kilometers Taiwan is shaped like a tobacco leaf that is narrow at both ends. The island lies on the southeastern part of mainland Asia, in between the Taiwan Straits and Mainland China. To the north lies Japan and Okinawa.
Taiwan's geographical position makes it an ideal stopover destination for airlines flying to other parts of East Asia.
"Japan, Hong Kong and Singapore are Taiwan's main target markets," said an official at the Taiwan tourism bureau. "Although we do get tourists from all over the world, a majority comes from Asia."
The Taiwan tourism bureau has developed a "Doubling of Tourist Arrivals Plan" which aims at securing a steady growth of tourist numbers over the next six years. "We hope that by 2008 a sustainable 'Island of Tourism' is built. We also hope to double the number of visitor arrivals to five million that year," said the official.
And there's a lot to see in Taiwan in 2003. "The tourism bureau is promoting 12 large-scale local festivals, at the rate of one a month. The festivals, we hope, will highlight the unique features and characteristics of the Chinese and aboriginal ethnic groups that inhabit the island," said the official.
Plus, for the business traveller, there's always the Taipei International Travel Fair, held in November every year, which is one of the largest travel fairs in Asia.
Lying on the western edge of the Pacific "rim of fire," the continuous tectonic movements have created Taiwan's majestic peaks, rolling hills and plains, basins, coastlines, and other wonders.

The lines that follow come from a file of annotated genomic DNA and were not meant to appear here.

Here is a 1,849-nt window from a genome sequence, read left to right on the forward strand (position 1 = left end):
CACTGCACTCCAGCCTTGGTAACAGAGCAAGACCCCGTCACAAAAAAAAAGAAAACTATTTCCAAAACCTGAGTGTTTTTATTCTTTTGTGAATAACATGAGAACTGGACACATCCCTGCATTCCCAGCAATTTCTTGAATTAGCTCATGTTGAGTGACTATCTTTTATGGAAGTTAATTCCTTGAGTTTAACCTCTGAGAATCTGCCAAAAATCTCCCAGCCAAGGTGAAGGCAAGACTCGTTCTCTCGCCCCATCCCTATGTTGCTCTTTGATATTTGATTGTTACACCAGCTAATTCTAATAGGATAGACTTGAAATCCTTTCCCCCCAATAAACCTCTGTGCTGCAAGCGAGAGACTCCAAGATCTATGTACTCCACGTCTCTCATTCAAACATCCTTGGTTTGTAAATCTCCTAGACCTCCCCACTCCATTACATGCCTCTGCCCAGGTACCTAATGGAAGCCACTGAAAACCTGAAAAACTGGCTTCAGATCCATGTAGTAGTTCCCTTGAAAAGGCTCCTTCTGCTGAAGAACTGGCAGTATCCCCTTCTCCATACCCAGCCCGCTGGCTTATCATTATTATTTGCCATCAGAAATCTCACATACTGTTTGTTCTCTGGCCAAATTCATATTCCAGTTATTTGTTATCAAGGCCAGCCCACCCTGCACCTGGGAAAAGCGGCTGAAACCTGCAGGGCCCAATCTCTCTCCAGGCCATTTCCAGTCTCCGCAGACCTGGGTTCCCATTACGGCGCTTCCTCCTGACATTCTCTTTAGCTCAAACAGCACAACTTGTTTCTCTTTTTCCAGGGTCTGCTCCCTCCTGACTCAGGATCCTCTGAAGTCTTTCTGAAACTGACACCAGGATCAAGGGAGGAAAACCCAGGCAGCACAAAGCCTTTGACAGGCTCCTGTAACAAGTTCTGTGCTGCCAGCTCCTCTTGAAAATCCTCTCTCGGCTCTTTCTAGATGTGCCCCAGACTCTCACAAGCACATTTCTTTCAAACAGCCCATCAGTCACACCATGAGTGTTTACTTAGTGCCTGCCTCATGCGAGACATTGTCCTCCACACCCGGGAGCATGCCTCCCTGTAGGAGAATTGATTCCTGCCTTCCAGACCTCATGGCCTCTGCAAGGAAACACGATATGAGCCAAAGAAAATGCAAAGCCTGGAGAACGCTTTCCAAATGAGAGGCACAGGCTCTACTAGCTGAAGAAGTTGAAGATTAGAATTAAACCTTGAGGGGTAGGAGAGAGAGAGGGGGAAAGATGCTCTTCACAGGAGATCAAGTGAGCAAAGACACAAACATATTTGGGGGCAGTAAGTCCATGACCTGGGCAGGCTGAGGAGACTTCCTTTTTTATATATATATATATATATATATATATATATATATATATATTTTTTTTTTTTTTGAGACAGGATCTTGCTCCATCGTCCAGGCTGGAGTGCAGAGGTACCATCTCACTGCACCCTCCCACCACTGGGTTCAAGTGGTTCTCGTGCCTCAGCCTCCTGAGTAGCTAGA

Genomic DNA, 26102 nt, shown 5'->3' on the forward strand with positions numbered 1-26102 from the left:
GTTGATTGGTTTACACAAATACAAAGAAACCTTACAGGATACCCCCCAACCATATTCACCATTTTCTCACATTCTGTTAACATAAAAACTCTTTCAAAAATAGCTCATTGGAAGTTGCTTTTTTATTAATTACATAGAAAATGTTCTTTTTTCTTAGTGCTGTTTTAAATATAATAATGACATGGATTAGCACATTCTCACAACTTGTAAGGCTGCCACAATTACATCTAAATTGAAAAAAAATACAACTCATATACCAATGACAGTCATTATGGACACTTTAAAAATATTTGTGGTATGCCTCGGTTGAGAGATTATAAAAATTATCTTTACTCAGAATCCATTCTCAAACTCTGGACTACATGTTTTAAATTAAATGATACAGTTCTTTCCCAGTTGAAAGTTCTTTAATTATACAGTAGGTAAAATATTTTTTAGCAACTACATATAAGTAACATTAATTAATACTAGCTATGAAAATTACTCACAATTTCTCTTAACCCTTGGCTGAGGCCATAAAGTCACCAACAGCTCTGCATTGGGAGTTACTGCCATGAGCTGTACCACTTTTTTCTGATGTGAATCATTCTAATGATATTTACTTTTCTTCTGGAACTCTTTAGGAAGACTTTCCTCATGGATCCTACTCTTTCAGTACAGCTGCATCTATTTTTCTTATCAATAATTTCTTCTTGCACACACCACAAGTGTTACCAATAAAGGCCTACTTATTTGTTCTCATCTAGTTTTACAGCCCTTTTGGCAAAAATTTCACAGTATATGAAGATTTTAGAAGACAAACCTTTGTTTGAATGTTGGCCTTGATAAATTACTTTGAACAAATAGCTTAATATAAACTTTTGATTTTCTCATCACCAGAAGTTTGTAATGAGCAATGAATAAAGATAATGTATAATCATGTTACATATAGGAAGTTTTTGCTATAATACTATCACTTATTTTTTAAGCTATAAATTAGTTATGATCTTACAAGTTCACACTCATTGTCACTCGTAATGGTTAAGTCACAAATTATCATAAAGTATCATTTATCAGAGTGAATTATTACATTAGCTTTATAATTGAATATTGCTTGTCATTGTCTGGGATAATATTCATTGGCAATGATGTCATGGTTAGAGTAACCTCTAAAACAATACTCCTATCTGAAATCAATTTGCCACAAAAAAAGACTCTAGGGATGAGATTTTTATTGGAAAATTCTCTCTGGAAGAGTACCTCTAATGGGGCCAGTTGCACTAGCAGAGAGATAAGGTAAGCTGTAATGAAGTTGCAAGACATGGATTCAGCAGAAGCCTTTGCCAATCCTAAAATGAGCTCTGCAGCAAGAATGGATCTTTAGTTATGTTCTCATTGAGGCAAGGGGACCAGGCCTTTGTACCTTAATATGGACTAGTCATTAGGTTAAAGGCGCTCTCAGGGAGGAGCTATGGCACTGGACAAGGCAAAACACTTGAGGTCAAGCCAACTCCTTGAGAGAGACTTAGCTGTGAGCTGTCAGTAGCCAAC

Taiwan sees climates of many types: tropical, sub-tropical, and temperate; one is also able to experience the different seasons distinctively.
There are about 18,400 species of wildlife on the island, with more than 20 per cent belonging to rare or endangered species, among these are Sakura salmon, Taiwan mountain goat, Formosan monkey, Formosan black bear, blue magpie, royal pheasant, Hsuehshan's grass lizard etc.
The government has established six national parks and 11 national scenic areas to preserve Taiwan's natural ecological environment and culture relics.
Tourists can also take a ride on the Alishan train - one of only three mountain railways in the world - and experience the sunset and sea of clouds; hike up to the summit of North Asia's highest peak, Jade Mountain.
The cultural aspects of Taiwan are also not to be missed.
The blending of hakka, Taiwanese, and mainland cultures has produced a rich plethora of cultural and social colors.
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